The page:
True Crime: Streets of LA Hands-On Impressions

The PC version of Activision's driving/fighting/shooting game is nearly finished, and we get a final chance to check it out in development.

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Producer Todd Jefferson details the new features in the PC version of True Crime. Click on "stream" for a closer look.

Activision is nearing completion of the PC version of True Crime: Streets of LA, and we recently had the opportunity to check out the game at an event in San Francisco. For those unfamiliar with the console versions of the game, True Crime is a driving/fighting/shooting action game that could almost be the virtual equivalent of a Hollywood summer blockbuster. You play as Detective Nick Kang, a "loose cannon" of the LAPD, battling both the Russian mob and the Chinese triad gangs. You'll battle dozens of gangsters, engaging in fierce martial arts combat along with plenty of gunplay. You'll also be able to drive the streets and avenues of Los Angeles in wild chase scenes, trying to avoid hitting civilians and other innocent bystanders.

Activision says that it doesn't consider the PC version of True Crime to be a simple port, as the game has been modified extensively for the PC. The console gamepad controls have been translated to the familiar WASD interface, and the mouse is used to look and shoot. You can fire by clicking on the left mouse button, and if you hold down that same mouse button you'll get a precision firing mode. In that mode, the camera will zoom to a closer view of your weapon, and a big crosshair will appear onscreen, allowing you to target specific body parts on your enemies.

Officer Dick from the Tony Hawk's Pro Skater series is one of the new characters you can use.
Officer Dick from the Tony Hawk's Pro Skater series is one of the new characters you can use.

Precision fire is important because you'll be graded upon how you react in certain situations. If an opponent rushes at you without a gun and you shoot him in the head, it will have a negative effect on your "karma" rating. If you hurt too many civilians, you'll receive a decrease in karma, and if your karma level gets too low, you'll be deemed a "bad cop" and the good guys will dispatch the SWAT team after you, resulting in a wild car chase as they try to hunt you down. You can restore your karma by completing missions, arresting crooks, and busting random acts of crime.

When driving around the city, a map in the top right corner will give you the layout of streets in the neighboring vicinity as well as an indicator of where you need to drive. Part of the game involves racing through the streets of Los Angeles at breakneck speeds, trying to avoid traffic and pedestrians. The driving portion of the game seems very forgiving; you can ram your car into buildings and keep on going, while hitting a tree results in falling lumber, and slamming into another car is no big deal. The graphics have been enhanced for the PC, mainly in terms of supporting higher resolutions, which makes the game look sharper than the console versions. The textures look a bit better, and the draw distance also looks like it's been improved.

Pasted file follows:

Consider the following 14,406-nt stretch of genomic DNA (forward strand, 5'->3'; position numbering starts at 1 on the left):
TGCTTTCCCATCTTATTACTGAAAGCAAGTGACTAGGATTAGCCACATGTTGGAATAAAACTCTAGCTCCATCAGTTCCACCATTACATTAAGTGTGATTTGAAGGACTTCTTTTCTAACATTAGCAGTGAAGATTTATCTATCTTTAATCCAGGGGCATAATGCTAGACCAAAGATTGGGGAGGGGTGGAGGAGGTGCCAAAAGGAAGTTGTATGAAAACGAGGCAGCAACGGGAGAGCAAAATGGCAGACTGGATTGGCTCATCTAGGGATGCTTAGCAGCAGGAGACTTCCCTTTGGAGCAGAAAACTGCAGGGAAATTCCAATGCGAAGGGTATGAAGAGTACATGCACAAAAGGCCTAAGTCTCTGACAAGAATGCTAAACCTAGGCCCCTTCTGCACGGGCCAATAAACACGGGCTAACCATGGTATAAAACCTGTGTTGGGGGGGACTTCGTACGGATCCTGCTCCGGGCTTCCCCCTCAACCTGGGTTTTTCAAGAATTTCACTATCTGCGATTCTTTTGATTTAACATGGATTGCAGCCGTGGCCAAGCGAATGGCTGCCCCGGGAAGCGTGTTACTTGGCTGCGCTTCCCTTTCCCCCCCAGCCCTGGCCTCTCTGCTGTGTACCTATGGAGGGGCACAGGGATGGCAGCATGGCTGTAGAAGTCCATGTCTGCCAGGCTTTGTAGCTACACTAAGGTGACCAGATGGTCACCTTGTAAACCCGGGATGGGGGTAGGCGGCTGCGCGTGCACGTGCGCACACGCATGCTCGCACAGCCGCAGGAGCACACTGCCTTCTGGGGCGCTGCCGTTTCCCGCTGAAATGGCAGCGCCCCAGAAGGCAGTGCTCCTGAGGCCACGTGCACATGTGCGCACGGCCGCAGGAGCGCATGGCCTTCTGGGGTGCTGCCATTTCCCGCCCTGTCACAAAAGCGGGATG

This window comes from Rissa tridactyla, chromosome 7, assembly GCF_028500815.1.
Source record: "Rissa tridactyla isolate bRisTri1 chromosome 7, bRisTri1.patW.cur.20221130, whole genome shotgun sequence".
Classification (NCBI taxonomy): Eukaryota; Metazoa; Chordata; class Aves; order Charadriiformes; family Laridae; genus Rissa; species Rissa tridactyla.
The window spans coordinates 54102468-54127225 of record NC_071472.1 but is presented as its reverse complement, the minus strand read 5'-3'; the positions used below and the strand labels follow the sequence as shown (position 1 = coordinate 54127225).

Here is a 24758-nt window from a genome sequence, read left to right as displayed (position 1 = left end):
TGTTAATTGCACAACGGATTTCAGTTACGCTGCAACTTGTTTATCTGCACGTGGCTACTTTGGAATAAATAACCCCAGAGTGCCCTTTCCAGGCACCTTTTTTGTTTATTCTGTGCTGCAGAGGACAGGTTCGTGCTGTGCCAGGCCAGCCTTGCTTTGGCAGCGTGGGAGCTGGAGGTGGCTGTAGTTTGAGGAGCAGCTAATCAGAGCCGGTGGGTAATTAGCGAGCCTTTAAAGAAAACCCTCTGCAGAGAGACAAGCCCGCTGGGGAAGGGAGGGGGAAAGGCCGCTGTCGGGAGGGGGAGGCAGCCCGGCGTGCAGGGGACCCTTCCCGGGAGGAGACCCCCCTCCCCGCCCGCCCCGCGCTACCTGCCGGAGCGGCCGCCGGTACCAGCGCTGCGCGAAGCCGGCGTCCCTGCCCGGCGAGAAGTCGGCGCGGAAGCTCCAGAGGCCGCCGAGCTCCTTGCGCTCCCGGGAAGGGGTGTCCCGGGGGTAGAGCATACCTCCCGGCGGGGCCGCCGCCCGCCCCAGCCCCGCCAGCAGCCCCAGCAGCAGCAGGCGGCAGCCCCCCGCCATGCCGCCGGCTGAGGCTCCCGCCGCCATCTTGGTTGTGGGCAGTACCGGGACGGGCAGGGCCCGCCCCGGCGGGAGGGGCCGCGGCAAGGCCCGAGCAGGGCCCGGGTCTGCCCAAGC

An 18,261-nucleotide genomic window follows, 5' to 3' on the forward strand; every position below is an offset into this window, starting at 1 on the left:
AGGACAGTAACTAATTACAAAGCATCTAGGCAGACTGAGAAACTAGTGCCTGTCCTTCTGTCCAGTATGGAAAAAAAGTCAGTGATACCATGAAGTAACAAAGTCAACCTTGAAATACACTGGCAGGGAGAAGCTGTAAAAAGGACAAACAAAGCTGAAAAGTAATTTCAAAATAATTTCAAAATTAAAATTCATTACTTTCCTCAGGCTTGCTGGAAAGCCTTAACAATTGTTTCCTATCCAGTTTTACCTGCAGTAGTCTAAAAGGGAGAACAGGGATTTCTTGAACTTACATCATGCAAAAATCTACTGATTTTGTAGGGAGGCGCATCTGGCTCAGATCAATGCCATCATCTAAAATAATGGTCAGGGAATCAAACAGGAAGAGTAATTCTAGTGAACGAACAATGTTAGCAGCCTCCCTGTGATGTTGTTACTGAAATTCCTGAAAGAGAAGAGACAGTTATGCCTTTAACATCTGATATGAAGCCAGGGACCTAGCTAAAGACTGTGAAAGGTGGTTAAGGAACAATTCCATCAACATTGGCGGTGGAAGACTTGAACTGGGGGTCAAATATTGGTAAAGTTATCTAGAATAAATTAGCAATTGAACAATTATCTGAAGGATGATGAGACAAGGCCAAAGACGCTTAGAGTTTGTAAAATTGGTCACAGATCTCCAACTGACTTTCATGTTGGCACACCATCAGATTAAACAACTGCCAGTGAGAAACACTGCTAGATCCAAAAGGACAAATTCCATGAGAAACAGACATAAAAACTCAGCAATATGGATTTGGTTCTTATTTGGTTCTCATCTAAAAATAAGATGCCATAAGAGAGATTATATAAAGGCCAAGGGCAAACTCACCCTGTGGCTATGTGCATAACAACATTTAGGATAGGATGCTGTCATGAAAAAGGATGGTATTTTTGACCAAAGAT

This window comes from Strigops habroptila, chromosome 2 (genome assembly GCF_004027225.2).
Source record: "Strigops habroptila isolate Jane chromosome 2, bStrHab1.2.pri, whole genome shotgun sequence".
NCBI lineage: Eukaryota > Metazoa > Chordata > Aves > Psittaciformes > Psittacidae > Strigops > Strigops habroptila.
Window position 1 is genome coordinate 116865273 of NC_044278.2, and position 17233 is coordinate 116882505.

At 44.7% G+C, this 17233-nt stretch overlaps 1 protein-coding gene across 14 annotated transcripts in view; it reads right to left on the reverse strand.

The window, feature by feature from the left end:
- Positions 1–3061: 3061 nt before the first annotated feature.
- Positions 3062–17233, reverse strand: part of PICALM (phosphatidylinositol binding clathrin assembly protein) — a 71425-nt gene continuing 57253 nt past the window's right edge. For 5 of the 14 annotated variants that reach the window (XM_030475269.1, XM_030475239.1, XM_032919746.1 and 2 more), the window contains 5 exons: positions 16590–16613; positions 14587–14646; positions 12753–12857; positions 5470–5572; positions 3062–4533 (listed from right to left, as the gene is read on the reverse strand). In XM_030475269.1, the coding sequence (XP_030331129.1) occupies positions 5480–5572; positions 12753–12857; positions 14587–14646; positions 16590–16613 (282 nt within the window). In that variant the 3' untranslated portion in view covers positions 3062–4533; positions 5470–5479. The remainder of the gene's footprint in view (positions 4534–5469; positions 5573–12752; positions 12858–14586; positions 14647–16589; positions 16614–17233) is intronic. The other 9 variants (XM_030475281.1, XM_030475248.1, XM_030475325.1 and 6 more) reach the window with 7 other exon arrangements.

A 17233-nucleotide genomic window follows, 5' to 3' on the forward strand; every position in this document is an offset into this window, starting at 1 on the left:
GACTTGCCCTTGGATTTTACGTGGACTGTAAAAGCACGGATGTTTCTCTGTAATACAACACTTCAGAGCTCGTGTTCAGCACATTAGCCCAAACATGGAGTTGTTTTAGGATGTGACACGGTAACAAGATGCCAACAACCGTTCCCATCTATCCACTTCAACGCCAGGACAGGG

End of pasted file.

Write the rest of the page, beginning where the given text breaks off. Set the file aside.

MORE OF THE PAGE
Multiplayer is the biggest feature that's exclusive to the PC version. The game supports up to four players in five different modes, including deathmatch, street racing, and battle master and dojo master (both are essentially "last-man-standing" modes in which the last surviving player wins--either with or without guns). You can choose your appearance from any of the characters that appear in the single-player game, as well as from a number of new skins based on "Activision all-star" characters, such as Pitfall Harry, Officer Dick from the Tony Hawk's Pro Skater series, Jeanette from Vampire: the Masquerade - Bloodlines, Rikimaru from Tenchu, a soldier from Call of Duty, and a character known only as "Sandwich Man," who is dressed up in, of all things, a sandwich suit.

Multiplayer will let you and other players run rampant over Los Angeles.
Multiplayer will let you and other players run rampant over Los Angeles.

The massive soundtrack from the console versions of the game has been beefed up with more than 30 new songs from such rock groups as Alice in Chains, Queensryche, and the Distillers. The idea was to inject more rock and roll to a soundtrack that was originally dominated by rap and hip-hop artists.

Other than a few minor issues, such as some final optimization to smooth out the frame rate, True Crime for the PC seems to be shaping up fairly well. Activision is clearly trying to include enough new content to differentiate the game from the original console versions. True Crime should ship next month.

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